You know the scene. It's familiar enough to have become a cinematic cliché. The screw-up has to dig deep down to pass the big test or master some difficult skill. So the voice-track drops out, the music swells and hours of study or practice turns into 60 seconds depicting the Karate Kid learning Kung Fu, or sorority girl Elle Wood mastering the arcana of complex legal theory. In Groundhog's Day Bill Murray manages to pick-up French and jazz piano in under a minute of screen time.
Whenever I see a "learning montage" in a film, I think: Wow, my job is just too boring for film. The acquisition of knowledge may be needed for the plot, but actually showing someone learning would only impede the action. And this is pretty much how most of my students think about education. They know it's necessary, but it's only a prelude to getting to the good parts of their life story.
Just once I would like someone to make a film that showed the real process of learning. Of course you might argue that the epiphanic nature of story-telling makes all films about learning. True enough, I guess, although they aren't really about the process of learning.
But what if someone made such a film? Imagine illustrating all of the classical theories of learning: Plato, Locke, Piaget, Kohler... Better still, the film would be entirely in the student's point of view and catch every misstep and misunderstanding along the way.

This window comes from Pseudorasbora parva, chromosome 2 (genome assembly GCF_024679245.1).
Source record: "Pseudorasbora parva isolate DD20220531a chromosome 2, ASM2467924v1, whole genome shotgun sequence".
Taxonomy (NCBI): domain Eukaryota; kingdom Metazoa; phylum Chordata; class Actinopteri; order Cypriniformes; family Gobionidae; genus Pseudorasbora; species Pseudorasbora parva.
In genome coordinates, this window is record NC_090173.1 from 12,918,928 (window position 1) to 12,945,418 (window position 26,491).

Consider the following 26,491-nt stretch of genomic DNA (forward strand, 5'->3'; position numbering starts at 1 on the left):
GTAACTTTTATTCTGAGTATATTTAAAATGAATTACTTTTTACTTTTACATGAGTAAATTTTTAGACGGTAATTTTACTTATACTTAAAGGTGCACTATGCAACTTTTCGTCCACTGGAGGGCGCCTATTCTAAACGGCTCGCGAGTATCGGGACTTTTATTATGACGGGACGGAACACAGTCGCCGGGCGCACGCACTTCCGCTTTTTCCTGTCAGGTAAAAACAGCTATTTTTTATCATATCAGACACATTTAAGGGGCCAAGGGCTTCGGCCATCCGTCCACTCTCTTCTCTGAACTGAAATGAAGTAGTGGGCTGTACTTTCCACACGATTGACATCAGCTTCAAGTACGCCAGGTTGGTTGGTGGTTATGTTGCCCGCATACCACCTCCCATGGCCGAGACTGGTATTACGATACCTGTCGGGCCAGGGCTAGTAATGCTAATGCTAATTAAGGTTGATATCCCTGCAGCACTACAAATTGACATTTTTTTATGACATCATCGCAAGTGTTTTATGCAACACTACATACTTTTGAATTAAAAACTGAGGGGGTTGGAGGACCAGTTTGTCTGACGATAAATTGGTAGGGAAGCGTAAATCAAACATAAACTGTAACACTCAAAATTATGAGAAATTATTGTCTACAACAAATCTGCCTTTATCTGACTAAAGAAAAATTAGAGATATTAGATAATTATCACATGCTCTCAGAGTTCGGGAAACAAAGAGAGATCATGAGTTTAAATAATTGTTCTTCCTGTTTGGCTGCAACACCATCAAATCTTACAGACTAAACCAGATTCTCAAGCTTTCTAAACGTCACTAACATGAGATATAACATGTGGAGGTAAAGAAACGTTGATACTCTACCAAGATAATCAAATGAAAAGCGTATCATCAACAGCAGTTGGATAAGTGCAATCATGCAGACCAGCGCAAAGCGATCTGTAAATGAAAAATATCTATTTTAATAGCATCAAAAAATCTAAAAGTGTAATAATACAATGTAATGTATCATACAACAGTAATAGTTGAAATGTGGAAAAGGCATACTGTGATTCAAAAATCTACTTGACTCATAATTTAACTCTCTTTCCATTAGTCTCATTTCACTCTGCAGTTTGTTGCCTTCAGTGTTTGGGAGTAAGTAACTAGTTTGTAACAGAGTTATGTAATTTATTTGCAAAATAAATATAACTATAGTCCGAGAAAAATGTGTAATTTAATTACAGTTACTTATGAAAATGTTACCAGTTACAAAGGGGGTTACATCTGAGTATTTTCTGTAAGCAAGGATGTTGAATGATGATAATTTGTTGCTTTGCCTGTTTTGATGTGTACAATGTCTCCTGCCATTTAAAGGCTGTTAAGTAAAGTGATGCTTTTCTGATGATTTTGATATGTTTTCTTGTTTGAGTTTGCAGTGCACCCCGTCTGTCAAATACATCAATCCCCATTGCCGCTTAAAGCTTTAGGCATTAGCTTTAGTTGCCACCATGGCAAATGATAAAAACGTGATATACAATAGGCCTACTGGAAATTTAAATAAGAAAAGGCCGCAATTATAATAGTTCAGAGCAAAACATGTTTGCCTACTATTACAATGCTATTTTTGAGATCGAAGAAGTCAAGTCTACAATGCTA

One work that comes close to capturing what I mean is Constantine Stanislavski's An Actor Prepares. Instead of laying out his theory of acting, Stanislavski illustrates it by means of a fictional student, Kostya, moving through various lessons and exercises during his first year at the Moscow Art Theater. Kostya and the other acting students have to work through and abandon all of the false assumptions they have brought with them to class. Told in first-person, the story perfectly captures how a student's model of a subject changes over time. More importantly, it shows what a confusing, frustrating and lengthy process this is.
The 60-second montage, however, leaves all of this out. Indeed, the primary function of a montage in film is to condense time and space or to speed up the delivery of information: And much of what happens when a student actually learns something is a pretty interesting (and even dramatic) story in itself.